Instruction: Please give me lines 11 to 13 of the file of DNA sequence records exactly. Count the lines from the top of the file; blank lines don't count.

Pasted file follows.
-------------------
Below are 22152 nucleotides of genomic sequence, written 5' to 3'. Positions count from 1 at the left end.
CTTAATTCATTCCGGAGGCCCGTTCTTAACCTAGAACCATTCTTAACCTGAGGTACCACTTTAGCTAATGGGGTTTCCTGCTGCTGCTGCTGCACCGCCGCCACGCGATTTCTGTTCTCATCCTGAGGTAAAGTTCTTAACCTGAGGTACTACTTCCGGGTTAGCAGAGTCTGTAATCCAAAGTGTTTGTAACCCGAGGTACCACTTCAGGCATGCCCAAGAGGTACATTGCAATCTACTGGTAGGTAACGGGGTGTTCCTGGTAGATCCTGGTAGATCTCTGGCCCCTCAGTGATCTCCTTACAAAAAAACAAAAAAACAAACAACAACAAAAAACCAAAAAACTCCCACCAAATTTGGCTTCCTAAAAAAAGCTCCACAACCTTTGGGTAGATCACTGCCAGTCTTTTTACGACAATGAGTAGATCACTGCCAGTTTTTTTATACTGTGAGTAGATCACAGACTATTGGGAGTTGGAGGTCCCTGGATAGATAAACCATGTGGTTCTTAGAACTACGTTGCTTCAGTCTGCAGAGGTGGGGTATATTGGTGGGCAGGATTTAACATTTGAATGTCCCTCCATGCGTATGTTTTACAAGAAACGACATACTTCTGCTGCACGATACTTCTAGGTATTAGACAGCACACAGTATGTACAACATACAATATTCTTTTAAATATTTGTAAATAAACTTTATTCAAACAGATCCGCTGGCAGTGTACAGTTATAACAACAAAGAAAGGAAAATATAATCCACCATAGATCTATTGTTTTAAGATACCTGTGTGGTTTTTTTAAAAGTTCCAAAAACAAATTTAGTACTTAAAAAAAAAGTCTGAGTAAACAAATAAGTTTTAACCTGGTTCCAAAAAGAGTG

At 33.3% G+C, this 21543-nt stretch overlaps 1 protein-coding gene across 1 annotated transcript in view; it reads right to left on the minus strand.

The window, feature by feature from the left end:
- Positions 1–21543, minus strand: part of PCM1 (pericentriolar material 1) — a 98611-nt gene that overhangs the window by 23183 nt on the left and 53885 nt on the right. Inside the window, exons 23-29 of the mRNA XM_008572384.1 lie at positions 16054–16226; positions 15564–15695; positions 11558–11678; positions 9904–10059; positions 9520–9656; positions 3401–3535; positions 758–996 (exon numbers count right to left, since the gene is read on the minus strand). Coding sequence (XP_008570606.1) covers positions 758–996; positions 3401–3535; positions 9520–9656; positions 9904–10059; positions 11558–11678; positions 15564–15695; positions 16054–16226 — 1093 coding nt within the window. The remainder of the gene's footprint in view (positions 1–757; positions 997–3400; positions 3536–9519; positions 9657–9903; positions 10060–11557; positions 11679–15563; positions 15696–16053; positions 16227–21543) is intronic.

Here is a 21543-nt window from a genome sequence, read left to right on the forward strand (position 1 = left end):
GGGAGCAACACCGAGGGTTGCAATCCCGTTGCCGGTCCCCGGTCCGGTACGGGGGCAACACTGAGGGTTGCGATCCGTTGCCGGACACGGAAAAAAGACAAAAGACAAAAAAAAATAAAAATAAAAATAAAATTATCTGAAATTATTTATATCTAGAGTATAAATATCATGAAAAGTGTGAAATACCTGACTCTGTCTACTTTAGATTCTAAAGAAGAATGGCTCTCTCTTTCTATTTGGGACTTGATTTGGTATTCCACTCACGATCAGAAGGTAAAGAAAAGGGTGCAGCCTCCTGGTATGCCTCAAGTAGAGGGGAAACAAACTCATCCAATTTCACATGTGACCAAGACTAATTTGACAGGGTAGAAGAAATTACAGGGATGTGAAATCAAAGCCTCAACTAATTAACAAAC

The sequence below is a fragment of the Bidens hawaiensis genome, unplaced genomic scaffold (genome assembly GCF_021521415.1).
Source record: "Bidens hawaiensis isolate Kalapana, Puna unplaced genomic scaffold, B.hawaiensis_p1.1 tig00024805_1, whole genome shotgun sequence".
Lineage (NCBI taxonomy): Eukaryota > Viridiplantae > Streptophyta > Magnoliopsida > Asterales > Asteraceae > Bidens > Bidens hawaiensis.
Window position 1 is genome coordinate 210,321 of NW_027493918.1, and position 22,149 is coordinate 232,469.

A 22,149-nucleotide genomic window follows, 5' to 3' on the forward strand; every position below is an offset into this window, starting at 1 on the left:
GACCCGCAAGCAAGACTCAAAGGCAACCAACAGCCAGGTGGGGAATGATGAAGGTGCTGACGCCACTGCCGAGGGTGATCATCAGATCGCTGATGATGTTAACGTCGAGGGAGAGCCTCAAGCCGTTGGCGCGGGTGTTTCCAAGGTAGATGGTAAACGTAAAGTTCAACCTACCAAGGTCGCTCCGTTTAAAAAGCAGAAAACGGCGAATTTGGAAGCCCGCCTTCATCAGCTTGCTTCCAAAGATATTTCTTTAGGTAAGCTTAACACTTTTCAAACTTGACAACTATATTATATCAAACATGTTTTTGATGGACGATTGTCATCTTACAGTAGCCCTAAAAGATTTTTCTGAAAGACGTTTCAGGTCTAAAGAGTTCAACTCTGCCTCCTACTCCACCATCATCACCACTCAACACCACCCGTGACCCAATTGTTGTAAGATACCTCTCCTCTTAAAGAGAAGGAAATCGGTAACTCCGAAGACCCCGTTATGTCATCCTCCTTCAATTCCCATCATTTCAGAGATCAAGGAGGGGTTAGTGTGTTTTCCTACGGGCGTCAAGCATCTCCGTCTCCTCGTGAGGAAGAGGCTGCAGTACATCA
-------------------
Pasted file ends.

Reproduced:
Window position 1 is genome coordinate 210,321 of NW_027493918.1, and position 22,149 is coordinate 232,469.

A 22,149-nucleotide genomic window follows, 5' to 3' on the forward strand; every position below is an offset into this window, starting at 1 on the left:
GACCCGCAAGCAAGACTCAAAGGCAACCAACAGCCAGGTGGGGAATGATGAAGGTGCTGACGCCACTGCCGAGGGTGATCATCAGATCGCTGATGATGTTAACGTCGAGGGAGAGCCTCAAGCCGTTGGCGCGGGTGTTTCCAAGGTAGATGGTAAACGTAAAGTTCAACCTACCAAGGTCGCTCCGTTTAAAAAGCAGAAAACGGCGAATTTGGAAGCCCGCCTTCATCAGCTTGCTTCCAAAGATATTTCTTTAGGTAAGCTTAACACTTTTCAAACTTGACAACTATATTATATCAAACATGTTTTTGATGGACGATTGTCATCTTACAGTAGCCCTAAAAGATTTTTCTGAAAGACGTTTCAGGTCTAAAGAGTTCAACTCTGCCTCCTACTCCACCATCATCACCACTCAACACCACCCGTGACCCAATTGTTGTAAGATACCTCTCCTCTTAAAGAGAAGGAAATCGGTAACTCCGAAGACCCCGTTATGTCATCCTCCTTCAATTCCCATCATTTCAGAGATCAAGGAGGGGTTAGTGTGTTTTCCTACGGGCGTCAAGCATCTCCGTCTCCTCGTGAGGAAGAGGCTGCAGTACATCA